He might not teach the world to sing, but vocalist Austin Willacy has spent the last 13 years helping small groups of Marin young people perform in near-perfect harmony.
Willacy, who travels all over the world with his San Francisco–based a cappella band The House Jacks, is the mentor and leader of ’Til Dawn, an award-winning teen a cappella group based in San Rafael.
“Music helps [the teens] express themselves; it helps them express emotions,” he says. “They get a chance to be confident in something and learn the nuances of what it takes to make something good, great.”
Organizationally, ’Til Dawn is a program of the nonprofit Youth in Arts, which operates a San Rafael teen center and a variety of visual and performing arts programs for kids countywide. Singing in the group is an intense year-round proposition involving two practices a week, group retreats and as many as 40 shows a year at festivals, in schools and for nonprofit groups like Bread and Roses.
“People take it seriously and they make sacrifices,” says Redwood High School sophomore Austin Smith, 16, called “Sansom” by the group to avoid name-confusion with the instructor. “The group is a really cool thing to be in. It changed my life big time and really advanced me musically.” Besides greatly improving his musical ear, the experience helped him make a shift from performing in musical theater to writing and singing his own songs. The commitment and regular performance schedule have also made him more mature, he says, and helped him deal with the occasional bout of stage fright.
Sean Simerly, 18, a senior at Tamalpais High School in his last year of the program, says the experience has inspired him to consider one day opening his own music studio. But he believes ’Til Dawn and Youth in Arts are as beneficial to the community as they are to the students who take part. “Youth in Arts provides arts for schools that don’t have it,” he says. “You should see the faces of the elementary school kids light up as we perform.”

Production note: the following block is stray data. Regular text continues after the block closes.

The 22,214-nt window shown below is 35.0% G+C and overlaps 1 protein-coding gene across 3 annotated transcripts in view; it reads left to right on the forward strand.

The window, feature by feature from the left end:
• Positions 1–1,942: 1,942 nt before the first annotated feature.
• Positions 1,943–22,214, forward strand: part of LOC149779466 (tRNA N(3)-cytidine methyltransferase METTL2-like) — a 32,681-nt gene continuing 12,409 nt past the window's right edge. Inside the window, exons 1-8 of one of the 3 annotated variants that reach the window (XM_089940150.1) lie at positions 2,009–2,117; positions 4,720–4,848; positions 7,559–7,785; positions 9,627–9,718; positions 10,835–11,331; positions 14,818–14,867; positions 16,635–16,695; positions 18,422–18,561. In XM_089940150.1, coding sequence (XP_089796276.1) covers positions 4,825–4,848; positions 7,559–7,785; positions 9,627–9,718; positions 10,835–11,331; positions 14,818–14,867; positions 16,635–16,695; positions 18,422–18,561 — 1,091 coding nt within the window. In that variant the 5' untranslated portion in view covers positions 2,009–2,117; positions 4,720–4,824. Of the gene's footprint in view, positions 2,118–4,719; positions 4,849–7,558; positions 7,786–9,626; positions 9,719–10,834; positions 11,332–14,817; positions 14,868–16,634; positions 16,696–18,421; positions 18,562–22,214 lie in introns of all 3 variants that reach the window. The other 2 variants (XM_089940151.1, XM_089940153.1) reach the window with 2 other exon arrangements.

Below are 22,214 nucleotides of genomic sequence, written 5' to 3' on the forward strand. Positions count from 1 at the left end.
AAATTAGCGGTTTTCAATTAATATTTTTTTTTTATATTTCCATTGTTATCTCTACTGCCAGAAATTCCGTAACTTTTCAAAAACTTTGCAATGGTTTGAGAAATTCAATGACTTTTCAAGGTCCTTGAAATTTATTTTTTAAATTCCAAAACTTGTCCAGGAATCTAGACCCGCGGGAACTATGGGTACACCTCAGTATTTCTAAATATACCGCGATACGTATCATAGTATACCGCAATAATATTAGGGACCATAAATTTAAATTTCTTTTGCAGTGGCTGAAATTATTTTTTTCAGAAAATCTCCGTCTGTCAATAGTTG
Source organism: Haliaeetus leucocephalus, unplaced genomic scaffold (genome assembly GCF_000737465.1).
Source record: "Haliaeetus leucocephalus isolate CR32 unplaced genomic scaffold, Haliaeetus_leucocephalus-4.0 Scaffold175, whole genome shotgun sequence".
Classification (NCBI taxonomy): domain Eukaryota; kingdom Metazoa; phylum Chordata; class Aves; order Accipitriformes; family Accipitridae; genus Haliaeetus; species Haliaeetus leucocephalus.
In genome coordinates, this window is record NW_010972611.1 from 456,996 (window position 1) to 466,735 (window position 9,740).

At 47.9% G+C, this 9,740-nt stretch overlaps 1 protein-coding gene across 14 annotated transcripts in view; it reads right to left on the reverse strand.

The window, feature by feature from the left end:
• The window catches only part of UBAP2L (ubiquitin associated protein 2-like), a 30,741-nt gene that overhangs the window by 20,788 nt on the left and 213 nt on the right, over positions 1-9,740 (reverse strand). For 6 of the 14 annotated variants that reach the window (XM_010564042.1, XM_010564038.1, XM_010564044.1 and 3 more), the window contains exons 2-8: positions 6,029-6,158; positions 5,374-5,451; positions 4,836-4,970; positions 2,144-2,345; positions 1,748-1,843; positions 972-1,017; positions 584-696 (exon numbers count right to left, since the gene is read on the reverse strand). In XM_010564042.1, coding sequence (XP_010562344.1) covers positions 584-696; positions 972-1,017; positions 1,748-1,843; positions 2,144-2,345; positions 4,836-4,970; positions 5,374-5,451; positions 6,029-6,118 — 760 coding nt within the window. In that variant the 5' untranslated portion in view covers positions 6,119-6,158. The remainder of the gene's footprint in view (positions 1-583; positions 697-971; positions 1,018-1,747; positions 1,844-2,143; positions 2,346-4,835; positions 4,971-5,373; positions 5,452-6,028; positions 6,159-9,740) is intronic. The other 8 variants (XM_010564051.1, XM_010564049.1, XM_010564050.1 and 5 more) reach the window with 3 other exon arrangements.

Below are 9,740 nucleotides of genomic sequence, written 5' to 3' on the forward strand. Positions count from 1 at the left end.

’Til Dawn accepts as many as 16 members at a time, and most stay with it for the duration of their time in high school. With no instrumental accompaniment, everything, including the rhythm, must be handled vocally. The job of vocal percussionist, a technique known as beat boxing, usually goes to an older member who also sings bass.
Right now Simerly fills that role. “I was really enamored of V.P. and totally blown away,” he confesses. “I found myself spitting all over my friends and myself trying to learn it.”
Actually, he almost didn’t make it into the group at all—he didn’t pass the audition the first year he tried. “Austin is very good and very understanding,” Simerly says of the rigorous tryout process. “Just because you get shot down once doesn’t mean it is over.”
Willacy, who didn’t find and develop his own vocal talent until he wanted to impress a girl he had a crush on in high school, says it’s fascinating to watch kids come together from different high schools and peer groups into a cohesive unit. “Everyone has the opportunity to make sure his or her gifts are given to the space and acknowledged,” he says. And each member gets one solo with the group singing backup.
The group members also go on three or four retreats a year to help build chemistry and keep the lines of interpersonal communication open. “They participate as people, as friends and as people who enjoy each other’s company,” Willacy says. “It comes out in the music.”
The teens aren’t the only ones who benefit from the group-building. “There is richness and challenge to working with youth at that age,” Willacy confides. “It is and continues to be wonderful. I grow every year.”
This mentorship path was not what he envisioned when he came to the Bay Area after college in 1992: “What does that mean?” was his reaction when first asked to take over the loosely formed singing group. “But I thought about it and it seemed like it could be a lot of fun.” More than 17 years later, he has no regrets.
One of the new members, 15-year-old Lily Goldman of Tamalpais High, is especially pleased that the group’s repertoire now includes Dido’s “White Flag,” one of her favorite songs. Soloing can be a little “nerve-wracking” and “takes some getting used to,” she admits, but being in this group has one advantage over her previous experiences in choir: “I feel a lot more comfortable inviting my friends [to concerts],” she says.
Recently, ’Til Dawn received an Avanti Award, which will provide nine scholarships for teens who can’t afford the annual $1,500 tuition. And with new members coming in and Willacy enthusiastic as ever, the group’s immediate future looks upbeat.
Hear ’Til Dawn at its spring concert May 8 at the First United Methodist Church in San Rafael, or pick up the new CD Crescendo. 415.457.4878, youthinarts.org
Listen to a Track
'Til Dawn singer Haley Keegan has won a 2010 Contemporary A Cappella Recording Award for best solo for the track "Till it Happens" on Crescendo.